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A particularly rainy evening seemed to heighten the misty performances of the night, with the music accentuating the quiet drone of the San Francisco crowd on February 18. Revered local venue Rickshaw Stop has a penchant for its versatile curation of musicians and themed music nights. Typically hosting explosive and illuminating rock performances, it was a notably calm night for the venue, which just celebrated its 20th anniversary with a slew of celebrated Rickshaw regulars and well-known local bands. 

Punctuated by orchestral arrangements and candid recollections of faith and relationships, Katy Kirby’s second record was first conceived through conceptual ideas written on her phone. Entering her first queer relationship upon the completion of the majority of the songs on the album added to the already deeply personal nature of Blue Raspberry. Kirby majored in English in Nashville, and her songs often showcase her adept inclination to write lyrics that are reminiscent of literary prose.  

 

Shortly after doors opened, New York’s Allegra Krieger took to the stage, she was accompanying Kirby on the 26-stop tour. It felt natural to fall into the hypnoticism of her acoustic performance, and looking around, she had captured the gaze of the entire crowd.

Krieger described her approach to music as a means of catharsis. Her extensive background in classical piano and choir supplemented her 2023 summer record, I Keep My Feet on the Fragile Plane, which contained distinctive accounts of everyday life in New York.

Performing tracks like “Nothing In This World Ever Stays Still”, and “Carry Me Into Tomorrow”, the singer-songwriter played dissonant chords, supporting lyrics that felt like they were ripped straight out of her personal diary. 

Image5 Mentioning her religious upbringing, parallels linking Krieger and Kirby’s approach to songwriting became most apparent as she performed the closing track on her fourth album. “Lingering” was a standout. Krieger sings of the album’s omnipresent “fragile plane” and the contemplative experiences of sharing a static place with a loved one, and feeling safe between the confines of a mercurial, ever-changing city. 

Opening her set with the first track off of Blue Raspberry, Katy Kirby walked onstage whilst she accompanied herself on her Nord Electro keyboard. Building upon sweeping layers of piano, her band joined in masterful crescendos during the song’s chorus. 

Clutching a beer and bottle of water, she mentioned that she was feeling under the weather and that she had promptly taken a Dayquil prior to jumping onstage. She then advised the crowd not to interject unless they were A) a doctor and B) a touring musician. These conditions were not mutually exclusive. 

Image1 Kirby played a collection of songs from her newest release, as well as selections from her breakthrough debut album, Cool Dry Place. Produced and co-written with Kirby’s frequent musical collaborator, Logan Chung, “Table” featured a perfect cacophony of distorted guitar and percussive elements, packaged with clear evangelical allusions to her upbringing. In fact, the song’s music video showed her in Puritan-era attire, smashing a table inside a small chapel.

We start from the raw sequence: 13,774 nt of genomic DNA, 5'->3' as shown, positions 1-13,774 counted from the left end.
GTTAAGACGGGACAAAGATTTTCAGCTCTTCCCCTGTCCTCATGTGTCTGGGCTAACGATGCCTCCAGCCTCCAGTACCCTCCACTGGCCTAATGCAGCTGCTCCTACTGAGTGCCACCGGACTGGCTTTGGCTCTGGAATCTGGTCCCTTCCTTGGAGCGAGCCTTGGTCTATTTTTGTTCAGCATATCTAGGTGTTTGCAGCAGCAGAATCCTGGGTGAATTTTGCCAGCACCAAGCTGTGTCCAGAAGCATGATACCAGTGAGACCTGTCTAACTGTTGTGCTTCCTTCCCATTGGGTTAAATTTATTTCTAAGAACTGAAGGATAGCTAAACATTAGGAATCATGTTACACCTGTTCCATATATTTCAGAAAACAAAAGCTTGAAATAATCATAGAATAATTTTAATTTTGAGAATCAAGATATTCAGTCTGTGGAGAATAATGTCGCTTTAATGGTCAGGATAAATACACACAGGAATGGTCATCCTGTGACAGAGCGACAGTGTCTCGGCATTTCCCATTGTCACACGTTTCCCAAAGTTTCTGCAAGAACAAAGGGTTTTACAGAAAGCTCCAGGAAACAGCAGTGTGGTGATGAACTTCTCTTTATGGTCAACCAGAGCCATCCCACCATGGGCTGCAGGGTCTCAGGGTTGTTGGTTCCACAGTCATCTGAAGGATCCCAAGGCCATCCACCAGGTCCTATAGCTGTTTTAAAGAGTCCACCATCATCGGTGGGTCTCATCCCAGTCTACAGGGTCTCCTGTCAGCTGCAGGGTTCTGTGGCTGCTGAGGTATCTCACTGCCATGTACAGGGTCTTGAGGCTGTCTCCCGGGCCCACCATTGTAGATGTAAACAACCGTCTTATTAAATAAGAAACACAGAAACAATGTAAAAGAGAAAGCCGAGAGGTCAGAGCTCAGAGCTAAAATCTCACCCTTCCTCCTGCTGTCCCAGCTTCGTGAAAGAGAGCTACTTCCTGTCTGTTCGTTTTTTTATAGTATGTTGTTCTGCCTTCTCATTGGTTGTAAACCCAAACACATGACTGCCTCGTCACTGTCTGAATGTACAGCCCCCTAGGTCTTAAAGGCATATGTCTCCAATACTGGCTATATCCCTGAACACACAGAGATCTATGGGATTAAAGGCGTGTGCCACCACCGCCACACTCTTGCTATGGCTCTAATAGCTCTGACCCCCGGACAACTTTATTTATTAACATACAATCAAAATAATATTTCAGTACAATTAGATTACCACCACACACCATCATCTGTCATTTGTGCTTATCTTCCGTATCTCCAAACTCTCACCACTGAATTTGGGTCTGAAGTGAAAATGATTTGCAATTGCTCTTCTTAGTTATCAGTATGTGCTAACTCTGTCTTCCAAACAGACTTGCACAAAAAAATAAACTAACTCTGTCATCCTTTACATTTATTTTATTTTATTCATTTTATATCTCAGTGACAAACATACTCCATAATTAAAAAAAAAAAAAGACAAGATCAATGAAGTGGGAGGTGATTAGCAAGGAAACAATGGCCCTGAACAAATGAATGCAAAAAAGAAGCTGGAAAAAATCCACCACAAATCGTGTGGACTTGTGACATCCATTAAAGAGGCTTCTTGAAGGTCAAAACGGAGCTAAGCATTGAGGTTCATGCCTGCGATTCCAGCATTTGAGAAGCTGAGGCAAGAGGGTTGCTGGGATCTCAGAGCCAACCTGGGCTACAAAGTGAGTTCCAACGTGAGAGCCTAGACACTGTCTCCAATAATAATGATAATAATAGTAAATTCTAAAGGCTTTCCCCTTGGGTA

Manifesting in lush orchestrations of sonic tension, “Wait Listen” pulled the audience into descriptions of an affair, pairing sharp lyrics with incisive folkish instrumentals. Calculated pauses in the middle of the song’s chorus were accessorized by Chung on guitar and drummer Austin Arnold’s subdued drum-playing.  

Image3 Right before singing a duet with Kirby, Chung eventually addressed the comically large cardboard cutout of a still from It’s A Wonderful Life. Shaped like a Christmas ornament, he and Kirby explained that they had picked up the relic from a family in Westminster. Kirby carried on, saying how she had plans to return home with it as a gift—they needed to bring it onstage so as to avoid any van onlookers from even thinking about stealing the precious offering. 

 

Image6 Kirby had written “Party of the Century” while on FaceTime with Christian Lee Hutson, another ANTI- records signee known for his own frequent collaborations with other indie musicians such as Phoebe Bridgers, Samia, and Conor Oberst. Heartfelt confessions flush with the ache of longing were paired with sweet fingerstyle guitar, as Chung and Kirby locked eyes while singing to each other. 

Returning to form with “Portals”, Kirby’s bandmates walked offstage, the spotlight shining on her so that she could close out the show with the quiet track from her first album. The song reflects on the possibilities of alternate universes. She contemplates how small interactions can lead to completely different versions of oneself, asking if it’s possible to even come back to the same relationship with the same vitality it held in another dimension. Image4

Oscillating between moments of stillness and incendiary guitar, it was easy to sink into the intentional vulnerabilities that Kirby had mastered with Blue Raspberry, even more so with stirring executions from her band. With that, Rickshaw Stop morphed into a hazy microcosm of consolation; Krieger and Kirby’s autobiographical performances effortlessly complemented each other, and Kirby finished off the night singing to a room filled with palpable introspection. 

 

 

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